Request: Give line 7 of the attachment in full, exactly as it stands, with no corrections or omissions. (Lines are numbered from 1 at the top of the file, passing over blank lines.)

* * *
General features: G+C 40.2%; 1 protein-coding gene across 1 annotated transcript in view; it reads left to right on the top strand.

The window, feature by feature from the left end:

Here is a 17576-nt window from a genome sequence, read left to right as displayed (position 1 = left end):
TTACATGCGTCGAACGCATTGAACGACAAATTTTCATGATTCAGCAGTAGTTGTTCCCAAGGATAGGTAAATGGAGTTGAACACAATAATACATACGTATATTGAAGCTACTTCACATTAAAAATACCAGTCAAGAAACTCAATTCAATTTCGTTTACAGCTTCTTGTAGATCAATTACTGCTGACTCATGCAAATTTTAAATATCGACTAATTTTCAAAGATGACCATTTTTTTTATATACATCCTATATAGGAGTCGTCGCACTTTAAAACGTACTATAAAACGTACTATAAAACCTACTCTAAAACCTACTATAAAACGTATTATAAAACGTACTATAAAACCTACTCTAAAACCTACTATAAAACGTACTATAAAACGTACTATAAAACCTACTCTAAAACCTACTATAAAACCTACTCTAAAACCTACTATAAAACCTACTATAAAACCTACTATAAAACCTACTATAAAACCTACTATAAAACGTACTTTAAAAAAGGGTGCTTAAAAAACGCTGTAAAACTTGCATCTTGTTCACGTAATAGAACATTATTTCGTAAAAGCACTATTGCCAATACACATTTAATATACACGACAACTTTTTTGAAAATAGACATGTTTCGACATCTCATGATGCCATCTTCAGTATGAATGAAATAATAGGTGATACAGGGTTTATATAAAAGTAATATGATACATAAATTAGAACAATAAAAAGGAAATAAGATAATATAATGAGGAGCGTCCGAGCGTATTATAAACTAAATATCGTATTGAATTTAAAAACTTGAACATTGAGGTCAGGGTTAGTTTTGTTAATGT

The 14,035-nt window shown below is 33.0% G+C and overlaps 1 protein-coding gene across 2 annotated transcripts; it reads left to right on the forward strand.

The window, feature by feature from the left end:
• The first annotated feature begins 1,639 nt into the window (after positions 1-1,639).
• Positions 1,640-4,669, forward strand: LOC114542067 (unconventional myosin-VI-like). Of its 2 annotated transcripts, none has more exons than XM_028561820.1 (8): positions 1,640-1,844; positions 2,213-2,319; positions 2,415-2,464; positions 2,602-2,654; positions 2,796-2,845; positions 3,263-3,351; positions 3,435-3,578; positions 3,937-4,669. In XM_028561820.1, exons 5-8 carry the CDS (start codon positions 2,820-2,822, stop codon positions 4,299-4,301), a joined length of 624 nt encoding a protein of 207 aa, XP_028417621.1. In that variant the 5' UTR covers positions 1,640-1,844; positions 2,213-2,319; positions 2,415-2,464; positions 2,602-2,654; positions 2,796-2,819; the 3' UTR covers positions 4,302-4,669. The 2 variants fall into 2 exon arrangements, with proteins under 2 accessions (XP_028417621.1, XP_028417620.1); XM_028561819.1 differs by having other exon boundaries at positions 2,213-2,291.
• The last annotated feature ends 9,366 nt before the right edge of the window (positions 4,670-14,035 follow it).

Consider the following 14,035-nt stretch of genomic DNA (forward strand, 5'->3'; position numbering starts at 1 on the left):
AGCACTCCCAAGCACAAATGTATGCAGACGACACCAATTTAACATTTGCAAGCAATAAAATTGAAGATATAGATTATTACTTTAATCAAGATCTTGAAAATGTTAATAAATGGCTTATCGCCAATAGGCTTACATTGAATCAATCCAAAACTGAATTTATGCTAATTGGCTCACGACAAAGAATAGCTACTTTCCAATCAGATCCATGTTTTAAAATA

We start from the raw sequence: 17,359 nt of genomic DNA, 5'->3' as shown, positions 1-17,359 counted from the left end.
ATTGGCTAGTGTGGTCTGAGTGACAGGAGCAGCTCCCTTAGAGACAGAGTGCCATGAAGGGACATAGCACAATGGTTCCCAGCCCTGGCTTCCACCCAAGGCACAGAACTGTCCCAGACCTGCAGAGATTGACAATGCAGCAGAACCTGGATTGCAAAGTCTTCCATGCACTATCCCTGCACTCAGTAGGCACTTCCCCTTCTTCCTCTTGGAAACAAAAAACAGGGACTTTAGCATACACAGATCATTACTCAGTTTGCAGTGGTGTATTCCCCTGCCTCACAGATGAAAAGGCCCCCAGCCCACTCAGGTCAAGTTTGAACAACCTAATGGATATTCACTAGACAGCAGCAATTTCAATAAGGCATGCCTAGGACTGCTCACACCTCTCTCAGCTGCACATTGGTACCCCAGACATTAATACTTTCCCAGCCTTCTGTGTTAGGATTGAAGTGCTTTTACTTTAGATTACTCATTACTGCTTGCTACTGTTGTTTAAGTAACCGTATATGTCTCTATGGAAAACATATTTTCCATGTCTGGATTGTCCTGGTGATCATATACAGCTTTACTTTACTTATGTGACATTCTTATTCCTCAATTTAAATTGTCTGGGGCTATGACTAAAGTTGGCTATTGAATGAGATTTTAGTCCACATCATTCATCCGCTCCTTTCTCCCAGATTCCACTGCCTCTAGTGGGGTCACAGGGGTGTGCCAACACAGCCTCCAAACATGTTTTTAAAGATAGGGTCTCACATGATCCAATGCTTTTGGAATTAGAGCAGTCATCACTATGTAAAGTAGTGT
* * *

• The first annotated feature begins 1,639 nt into the window (after positions 1-1,639).